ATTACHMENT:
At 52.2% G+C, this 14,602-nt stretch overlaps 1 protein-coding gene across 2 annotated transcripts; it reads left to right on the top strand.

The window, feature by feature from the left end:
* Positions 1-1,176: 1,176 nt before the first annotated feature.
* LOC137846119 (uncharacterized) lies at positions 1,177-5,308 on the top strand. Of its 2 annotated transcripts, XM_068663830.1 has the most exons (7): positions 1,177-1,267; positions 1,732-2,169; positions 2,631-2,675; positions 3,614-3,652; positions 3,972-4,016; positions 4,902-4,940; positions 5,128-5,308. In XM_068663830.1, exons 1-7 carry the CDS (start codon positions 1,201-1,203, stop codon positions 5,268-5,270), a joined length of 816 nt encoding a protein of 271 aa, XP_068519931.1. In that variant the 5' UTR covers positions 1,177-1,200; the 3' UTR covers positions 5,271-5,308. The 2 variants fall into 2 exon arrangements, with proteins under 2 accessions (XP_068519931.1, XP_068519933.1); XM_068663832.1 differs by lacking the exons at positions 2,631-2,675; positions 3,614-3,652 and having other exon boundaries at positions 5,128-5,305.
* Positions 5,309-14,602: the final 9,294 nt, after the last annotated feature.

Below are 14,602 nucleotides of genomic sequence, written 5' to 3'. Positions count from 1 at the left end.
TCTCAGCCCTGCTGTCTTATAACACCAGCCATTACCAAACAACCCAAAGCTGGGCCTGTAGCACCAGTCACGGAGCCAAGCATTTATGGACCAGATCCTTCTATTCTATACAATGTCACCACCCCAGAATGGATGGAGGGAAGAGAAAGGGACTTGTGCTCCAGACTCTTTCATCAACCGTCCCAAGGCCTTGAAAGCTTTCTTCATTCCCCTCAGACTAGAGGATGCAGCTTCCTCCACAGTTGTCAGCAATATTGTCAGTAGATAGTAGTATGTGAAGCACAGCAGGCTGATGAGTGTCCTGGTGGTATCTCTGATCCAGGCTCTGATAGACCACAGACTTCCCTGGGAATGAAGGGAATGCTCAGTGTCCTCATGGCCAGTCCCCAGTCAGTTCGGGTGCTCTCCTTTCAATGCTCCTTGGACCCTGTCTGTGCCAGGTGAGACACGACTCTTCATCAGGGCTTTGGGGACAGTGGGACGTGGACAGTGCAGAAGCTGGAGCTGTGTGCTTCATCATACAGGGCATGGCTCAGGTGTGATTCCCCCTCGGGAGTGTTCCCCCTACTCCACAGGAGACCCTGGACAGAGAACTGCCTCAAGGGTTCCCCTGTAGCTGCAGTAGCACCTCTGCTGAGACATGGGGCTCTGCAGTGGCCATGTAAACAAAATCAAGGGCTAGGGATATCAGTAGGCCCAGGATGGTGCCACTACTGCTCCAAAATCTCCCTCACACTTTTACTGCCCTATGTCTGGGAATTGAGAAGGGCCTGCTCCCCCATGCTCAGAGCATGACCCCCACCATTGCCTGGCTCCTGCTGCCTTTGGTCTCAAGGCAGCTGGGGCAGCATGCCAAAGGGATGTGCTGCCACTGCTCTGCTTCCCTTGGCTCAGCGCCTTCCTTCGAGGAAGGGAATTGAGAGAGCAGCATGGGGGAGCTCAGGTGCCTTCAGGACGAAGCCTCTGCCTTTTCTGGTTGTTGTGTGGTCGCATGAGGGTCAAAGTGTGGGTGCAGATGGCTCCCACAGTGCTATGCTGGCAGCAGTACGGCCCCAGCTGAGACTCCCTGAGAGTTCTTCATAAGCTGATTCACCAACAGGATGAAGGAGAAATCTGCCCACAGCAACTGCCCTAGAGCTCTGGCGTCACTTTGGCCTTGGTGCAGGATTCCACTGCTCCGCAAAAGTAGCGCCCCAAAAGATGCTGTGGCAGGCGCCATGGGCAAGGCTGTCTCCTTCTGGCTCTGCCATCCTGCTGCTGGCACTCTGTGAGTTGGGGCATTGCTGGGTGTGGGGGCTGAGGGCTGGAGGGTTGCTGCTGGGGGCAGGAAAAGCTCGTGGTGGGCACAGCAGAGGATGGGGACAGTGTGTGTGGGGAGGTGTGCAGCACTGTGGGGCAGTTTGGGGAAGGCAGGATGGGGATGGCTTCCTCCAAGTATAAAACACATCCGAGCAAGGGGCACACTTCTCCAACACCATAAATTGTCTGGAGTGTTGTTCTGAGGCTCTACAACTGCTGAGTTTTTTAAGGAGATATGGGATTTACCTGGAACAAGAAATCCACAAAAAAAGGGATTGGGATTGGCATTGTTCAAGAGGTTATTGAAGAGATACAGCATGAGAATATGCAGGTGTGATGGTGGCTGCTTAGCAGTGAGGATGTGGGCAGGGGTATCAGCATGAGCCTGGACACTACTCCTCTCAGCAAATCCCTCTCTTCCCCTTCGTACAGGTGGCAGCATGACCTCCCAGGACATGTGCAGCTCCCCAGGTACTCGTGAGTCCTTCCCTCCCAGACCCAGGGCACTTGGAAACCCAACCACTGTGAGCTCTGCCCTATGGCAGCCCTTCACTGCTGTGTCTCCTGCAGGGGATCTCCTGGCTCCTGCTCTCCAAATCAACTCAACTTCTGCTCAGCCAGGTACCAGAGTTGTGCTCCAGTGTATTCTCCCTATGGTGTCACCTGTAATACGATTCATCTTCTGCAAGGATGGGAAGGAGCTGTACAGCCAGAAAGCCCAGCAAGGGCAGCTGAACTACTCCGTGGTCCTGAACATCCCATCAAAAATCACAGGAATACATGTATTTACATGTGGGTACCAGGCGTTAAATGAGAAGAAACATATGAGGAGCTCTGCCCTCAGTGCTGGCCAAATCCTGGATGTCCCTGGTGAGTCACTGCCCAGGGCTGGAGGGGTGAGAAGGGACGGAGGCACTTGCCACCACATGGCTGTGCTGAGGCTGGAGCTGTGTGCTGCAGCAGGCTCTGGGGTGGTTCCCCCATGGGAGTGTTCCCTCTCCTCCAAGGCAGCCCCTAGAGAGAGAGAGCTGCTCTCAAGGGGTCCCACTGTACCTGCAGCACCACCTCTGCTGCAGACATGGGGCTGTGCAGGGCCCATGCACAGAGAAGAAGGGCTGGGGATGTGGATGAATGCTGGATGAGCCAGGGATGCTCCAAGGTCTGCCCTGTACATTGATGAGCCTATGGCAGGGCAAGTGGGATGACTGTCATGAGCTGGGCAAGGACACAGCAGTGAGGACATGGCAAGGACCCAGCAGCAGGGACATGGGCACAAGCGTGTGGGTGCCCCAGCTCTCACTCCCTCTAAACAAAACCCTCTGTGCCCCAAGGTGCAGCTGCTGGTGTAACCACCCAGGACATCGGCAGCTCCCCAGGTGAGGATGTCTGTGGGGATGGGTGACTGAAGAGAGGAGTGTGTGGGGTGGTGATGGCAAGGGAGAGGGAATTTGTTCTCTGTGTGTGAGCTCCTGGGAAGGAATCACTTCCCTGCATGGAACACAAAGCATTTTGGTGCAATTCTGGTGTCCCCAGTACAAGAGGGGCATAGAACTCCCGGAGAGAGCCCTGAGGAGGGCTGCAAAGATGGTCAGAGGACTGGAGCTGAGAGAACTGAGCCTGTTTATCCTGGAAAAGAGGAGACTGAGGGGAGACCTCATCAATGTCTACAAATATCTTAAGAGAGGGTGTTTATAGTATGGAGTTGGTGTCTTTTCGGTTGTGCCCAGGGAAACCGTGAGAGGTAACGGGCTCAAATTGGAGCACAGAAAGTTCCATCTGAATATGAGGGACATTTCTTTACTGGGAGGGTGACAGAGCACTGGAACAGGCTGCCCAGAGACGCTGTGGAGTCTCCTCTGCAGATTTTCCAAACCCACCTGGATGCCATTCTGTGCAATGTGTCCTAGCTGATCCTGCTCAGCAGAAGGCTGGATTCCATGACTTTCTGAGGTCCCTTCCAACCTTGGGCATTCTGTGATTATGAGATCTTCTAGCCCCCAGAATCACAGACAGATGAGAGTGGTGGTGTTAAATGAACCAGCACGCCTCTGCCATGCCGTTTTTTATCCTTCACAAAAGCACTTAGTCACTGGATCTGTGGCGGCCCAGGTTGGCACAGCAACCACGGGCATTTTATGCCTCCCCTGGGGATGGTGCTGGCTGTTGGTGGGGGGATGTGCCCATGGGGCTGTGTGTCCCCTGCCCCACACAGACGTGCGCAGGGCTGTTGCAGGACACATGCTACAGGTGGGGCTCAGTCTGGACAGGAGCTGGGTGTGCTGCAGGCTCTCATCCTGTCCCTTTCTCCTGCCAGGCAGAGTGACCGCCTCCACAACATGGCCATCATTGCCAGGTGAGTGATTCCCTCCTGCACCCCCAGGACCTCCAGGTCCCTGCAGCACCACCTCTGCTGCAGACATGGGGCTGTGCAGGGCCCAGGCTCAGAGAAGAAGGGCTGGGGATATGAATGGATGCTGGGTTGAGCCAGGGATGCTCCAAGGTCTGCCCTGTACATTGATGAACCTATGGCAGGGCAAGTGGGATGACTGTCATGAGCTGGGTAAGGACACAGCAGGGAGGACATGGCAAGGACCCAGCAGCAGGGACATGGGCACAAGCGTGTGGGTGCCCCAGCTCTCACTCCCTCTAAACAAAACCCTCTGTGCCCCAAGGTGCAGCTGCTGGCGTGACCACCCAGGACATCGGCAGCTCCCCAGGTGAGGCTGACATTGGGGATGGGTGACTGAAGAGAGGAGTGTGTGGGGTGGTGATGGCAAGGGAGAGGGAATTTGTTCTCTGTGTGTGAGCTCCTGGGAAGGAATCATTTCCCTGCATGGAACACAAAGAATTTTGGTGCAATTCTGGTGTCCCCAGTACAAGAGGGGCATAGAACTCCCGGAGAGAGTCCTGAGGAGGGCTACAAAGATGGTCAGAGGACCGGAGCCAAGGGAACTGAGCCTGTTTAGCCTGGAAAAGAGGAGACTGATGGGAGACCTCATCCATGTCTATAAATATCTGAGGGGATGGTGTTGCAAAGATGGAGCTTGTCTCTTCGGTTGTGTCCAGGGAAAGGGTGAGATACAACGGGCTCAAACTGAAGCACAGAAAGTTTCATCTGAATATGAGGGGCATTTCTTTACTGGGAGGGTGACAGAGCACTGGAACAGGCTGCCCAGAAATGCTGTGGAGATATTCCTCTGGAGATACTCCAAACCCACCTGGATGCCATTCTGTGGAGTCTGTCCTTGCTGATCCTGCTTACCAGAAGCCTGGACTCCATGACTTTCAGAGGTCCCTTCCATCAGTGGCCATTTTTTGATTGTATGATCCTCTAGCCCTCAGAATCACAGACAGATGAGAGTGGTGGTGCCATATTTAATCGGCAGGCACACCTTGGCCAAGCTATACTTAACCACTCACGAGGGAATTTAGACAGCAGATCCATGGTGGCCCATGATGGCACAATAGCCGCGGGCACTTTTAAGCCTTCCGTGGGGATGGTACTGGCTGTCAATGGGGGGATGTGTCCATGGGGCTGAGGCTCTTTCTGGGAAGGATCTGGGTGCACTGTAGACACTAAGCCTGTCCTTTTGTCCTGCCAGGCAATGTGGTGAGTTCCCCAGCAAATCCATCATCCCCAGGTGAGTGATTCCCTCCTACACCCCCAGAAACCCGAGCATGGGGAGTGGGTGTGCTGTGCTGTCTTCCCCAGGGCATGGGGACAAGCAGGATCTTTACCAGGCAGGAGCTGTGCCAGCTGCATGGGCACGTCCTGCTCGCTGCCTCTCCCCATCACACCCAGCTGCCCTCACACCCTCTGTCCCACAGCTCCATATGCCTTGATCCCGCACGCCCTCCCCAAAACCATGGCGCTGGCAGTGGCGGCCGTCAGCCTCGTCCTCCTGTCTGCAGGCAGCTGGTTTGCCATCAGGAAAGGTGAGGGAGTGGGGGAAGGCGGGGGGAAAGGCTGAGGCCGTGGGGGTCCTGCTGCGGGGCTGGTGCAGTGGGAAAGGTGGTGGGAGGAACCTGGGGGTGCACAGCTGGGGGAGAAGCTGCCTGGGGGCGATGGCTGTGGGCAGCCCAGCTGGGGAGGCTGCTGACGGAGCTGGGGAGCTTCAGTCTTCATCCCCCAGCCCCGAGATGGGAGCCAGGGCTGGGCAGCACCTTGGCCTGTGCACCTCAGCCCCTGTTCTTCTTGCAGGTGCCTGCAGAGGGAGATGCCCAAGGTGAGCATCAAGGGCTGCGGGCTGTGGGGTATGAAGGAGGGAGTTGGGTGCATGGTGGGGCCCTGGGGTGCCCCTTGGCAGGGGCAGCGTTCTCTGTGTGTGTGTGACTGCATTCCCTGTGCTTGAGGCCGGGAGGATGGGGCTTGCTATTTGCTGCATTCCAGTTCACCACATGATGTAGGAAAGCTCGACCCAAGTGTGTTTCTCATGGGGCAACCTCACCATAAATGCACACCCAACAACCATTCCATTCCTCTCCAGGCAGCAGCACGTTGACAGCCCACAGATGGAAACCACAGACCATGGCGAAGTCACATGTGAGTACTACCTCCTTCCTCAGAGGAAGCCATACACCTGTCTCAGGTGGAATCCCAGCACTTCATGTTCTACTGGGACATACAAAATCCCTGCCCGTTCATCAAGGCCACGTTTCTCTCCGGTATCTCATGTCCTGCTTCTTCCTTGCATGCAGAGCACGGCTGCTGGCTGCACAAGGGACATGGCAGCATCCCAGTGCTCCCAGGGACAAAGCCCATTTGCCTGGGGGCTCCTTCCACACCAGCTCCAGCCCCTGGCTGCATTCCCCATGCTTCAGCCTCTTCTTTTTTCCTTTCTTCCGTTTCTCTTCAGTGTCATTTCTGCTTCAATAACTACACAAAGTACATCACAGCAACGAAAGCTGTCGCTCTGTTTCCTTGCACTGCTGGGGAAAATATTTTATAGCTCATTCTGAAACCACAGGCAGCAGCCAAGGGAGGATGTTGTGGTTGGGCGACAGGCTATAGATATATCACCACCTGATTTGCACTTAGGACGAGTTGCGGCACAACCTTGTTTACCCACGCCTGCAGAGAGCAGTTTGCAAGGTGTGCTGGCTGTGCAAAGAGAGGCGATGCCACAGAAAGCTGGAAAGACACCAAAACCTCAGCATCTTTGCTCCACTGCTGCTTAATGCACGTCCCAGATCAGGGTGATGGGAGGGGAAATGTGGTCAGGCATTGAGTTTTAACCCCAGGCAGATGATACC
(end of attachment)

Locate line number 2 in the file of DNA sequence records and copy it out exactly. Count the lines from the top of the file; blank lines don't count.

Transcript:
The window, feature by feature from the left end: